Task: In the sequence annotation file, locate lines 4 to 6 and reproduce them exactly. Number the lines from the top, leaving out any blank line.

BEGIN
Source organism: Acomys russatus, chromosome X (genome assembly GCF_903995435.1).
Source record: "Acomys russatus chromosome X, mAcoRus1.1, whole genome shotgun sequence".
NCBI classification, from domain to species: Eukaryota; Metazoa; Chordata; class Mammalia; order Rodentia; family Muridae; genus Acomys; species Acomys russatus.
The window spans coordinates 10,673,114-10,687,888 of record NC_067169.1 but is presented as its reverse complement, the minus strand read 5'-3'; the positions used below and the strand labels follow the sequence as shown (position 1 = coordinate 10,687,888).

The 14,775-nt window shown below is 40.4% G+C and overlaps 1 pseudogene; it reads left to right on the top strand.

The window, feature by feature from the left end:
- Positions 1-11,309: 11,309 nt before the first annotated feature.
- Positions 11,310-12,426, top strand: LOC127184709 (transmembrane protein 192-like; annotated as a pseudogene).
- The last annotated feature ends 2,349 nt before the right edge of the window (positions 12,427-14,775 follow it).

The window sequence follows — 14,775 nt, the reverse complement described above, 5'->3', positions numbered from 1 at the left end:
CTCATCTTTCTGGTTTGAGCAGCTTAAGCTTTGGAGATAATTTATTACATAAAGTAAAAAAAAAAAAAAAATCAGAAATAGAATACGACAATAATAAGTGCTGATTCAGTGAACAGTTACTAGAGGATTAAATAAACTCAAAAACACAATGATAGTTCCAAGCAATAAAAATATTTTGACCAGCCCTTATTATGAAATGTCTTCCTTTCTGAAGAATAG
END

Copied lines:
The window spans coordinates 10,673,114-10,687,888 of record NC_067169.1 but is presented as its reverse complement, the minus strand read 5'-3'; the positions used below and the strand labels follow the sequence as shown (position 1 = coordinate 10,687,888).

The 14,775-nt window shown below is 40.4% G+C and overlaps 1 pseudogene; it reads left to right on the top strand.

The window, feature by feature from the left end: